Cinema Psycho

"You know what? You have a losing personality." – Manhattan

The Old Wave: Are the “Masters of Horror” Stuck in Distribution Limbo?

Posted by CinemaPsycho on December 5, 2010

Greetings and salutations everyone! I know it’s been awhile since I’ve updated. In my defense, I was all set to write something a couple of weeks ago when I came down with a nasty case of bronchitis. So, that was fun. Try to avoid bronchitis if you possibly can, trust me. You won’t enjoy it.

In the meantime, lots of stuff has happened, most of which I don’t plan to write about. I mean, I could write a long rant about Netflix’s new pricing policy, which is completely unfair to DVD users (you know, the customers that they built their business on). But I won’t, because it would be a huge waste of time. Obviously I don’t plan to drop my membership over this (it’s not like there are any video stores left to go to), but I will be going for a lower price plan (again) when this kicks in next month, rather than pay more so that people who pay less can get more out of it. Does that sound completely insane to anyone else? Because it sure does to me. Do I have to point out yet again that millions of Americans can’t afford this fucking digital revolution? I guess I do.

The-Hole-3d-Poster.jpgAnyway, getting to the point. I’ve noticed something recently that I don’t think anyone else has pointed out. It seems that three of the most well-known “old school” horror directors are having trouble getting distribution for their latest films. I’m wondering if this is going to be a trend that continues in the future, or if it’s just an odd fluke. The films in question are: John Carpenter’s The Ward, Joe Dante’s The Hole and John Landis’ Burke and Hare (I’m including Landis in this mostly based on An American Werewolf in London; I’m fully aware that most of his films are comedies). I’m sure I don’t need to list these directors’ accomplishments here – suffice it to say that they were responsible for many of the most popular films of the 80’s and late 70’s. As of this writing, none of these independent productions have US distribution; Burke and Hare has been released in England to mixed critical and audience response, but the other two seem lost in the void. Dante’s The Hole has been stuck on the shelf for at least three years now, with no release in sight. The Ward had a release date of last September rumored around the Internet (propagated by an erroneous IMDb listing), but of course that came and went with no sign of the film surfacing.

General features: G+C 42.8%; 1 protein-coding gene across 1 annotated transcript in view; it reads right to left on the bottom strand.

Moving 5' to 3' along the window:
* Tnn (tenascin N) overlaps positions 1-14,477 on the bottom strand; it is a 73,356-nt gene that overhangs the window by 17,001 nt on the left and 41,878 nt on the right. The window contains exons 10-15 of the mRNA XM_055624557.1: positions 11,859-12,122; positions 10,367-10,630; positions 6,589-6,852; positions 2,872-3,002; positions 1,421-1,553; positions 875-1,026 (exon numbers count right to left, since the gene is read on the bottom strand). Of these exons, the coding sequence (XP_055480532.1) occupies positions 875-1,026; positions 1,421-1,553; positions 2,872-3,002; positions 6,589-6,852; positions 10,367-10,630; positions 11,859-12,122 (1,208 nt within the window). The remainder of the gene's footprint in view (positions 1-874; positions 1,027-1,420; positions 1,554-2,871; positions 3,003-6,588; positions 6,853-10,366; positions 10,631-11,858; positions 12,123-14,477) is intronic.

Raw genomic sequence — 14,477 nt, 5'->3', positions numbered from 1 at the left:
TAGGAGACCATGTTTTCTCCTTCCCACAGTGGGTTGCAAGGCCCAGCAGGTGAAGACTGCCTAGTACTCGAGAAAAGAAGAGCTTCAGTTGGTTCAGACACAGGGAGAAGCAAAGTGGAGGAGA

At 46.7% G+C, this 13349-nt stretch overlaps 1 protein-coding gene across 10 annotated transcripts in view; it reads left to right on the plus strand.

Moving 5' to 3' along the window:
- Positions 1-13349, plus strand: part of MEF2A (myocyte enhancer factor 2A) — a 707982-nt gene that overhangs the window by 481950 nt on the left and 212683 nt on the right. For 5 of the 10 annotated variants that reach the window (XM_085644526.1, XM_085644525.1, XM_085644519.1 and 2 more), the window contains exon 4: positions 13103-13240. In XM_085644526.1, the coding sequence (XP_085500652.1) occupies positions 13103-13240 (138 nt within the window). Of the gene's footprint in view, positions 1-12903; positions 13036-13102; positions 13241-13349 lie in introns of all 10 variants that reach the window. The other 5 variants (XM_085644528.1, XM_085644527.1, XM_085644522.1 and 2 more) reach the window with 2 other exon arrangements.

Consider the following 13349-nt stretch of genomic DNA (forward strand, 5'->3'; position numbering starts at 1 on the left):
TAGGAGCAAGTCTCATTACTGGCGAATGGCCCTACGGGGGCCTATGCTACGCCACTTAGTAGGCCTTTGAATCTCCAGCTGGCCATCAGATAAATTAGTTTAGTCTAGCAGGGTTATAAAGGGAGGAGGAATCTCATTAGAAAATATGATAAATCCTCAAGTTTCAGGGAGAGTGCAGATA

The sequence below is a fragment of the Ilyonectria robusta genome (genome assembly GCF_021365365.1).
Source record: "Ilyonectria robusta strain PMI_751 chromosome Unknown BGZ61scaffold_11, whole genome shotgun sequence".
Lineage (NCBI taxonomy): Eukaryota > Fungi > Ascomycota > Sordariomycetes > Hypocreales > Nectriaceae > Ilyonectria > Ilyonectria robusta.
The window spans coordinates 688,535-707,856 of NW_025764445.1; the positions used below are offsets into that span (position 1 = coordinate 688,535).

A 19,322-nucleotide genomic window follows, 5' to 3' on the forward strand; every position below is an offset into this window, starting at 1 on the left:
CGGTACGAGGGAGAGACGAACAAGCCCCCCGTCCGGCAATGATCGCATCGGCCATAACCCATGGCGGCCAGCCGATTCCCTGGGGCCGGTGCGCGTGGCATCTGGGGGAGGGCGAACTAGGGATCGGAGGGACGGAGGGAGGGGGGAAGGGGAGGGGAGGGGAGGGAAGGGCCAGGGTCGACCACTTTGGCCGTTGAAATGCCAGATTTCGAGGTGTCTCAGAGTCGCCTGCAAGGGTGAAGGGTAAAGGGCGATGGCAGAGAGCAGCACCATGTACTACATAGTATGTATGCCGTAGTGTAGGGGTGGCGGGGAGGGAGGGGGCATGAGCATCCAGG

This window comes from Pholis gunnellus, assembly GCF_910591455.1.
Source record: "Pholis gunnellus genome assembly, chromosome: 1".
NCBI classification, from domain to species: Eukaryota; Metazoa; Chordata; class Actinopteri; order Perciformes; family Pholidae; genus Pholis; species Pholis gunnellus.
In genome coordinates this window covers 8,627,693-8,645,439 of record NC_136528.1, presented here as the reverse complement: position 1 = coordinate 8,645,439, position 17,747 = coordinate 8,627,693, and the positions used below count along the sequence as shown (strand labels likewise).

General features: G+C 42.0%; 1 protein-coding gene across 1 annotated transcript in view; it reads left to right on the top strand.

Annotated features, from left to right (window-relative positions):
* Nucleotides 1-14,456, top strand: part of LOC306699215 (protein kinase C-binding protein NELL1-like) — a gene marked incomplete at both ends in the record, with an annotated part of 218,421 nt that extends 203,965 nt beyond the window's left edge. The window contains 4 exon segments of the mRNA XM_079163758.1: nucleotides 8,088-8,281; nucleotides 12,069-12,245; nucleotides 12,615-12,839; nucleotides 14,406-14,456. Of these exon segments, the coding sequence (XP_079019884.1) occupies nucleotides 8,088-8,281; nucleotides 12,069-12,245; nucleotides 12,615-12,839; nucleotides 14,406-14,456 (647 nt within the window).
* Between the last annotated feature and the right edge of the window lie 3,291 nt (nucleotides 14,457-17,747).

Of course, we have to keep in mind that the vagaries of independent production and distribution are seemingly limitless; as Bruce Campbell often says, “Independent films aren’t released, they escape”. It’s ironic that people often think of the indie scene as a shortcut through the Hollywood system, when it’s usually the exact opposite. Anyone who’s ever been involved with the making of an indie film can tell you of the difficulties involved in getting one finished, much less released and actually seen by the public. It probably goes without saying that if these particular directors had made these films with a Hollywood studio, they probably would have either been released by now (at least on DVD) or had solid release dates set for the near future. Still, one has to wonder exactly why some horror-friendly company like Anchor Bay hasn’t snatched these titles up already.

There is the possibility that these movies just aren’t very good, and the studios are dodging a bullet by giving them a wide berth. Having not seen them myself (of course), I can’t address that issue with any validity. But given the reputations of the directors involved, one would think that there would be some interest, at the very least by old-school horror fans, in checking out their latest works (if this by itself wouldn’t merit a theatrical release, a straight-to-DVD release could at least be justified). Even if the movies themselves were total crap, there might be enough interest stirred up to get some rentals and even sales out of it. Witness Dario Argento’s latest film Giallo (better yet, don’t – it’s horrible), which got some controversy when its star Adrien Brody sued to block its DVD release. Even if that hadn’t happened though, there would still have been interest from hardcore Argento and horror fans. And the fact that Giallo is one of the worst films of Argento’s career (if not the worst) didn’t prevent it from seeing the light of day. So you would think that the latest films from the directors of Halloween, Gremlins and Animal House (movies people still watch today) would garner some interest, whether they are good, bad or indifferent. There’s also the recent Masters of Horror TV series, which all of these directors participated in, and which at least slightly rejuvenated interest in their work (even though many of the episodes themselves were disappointing).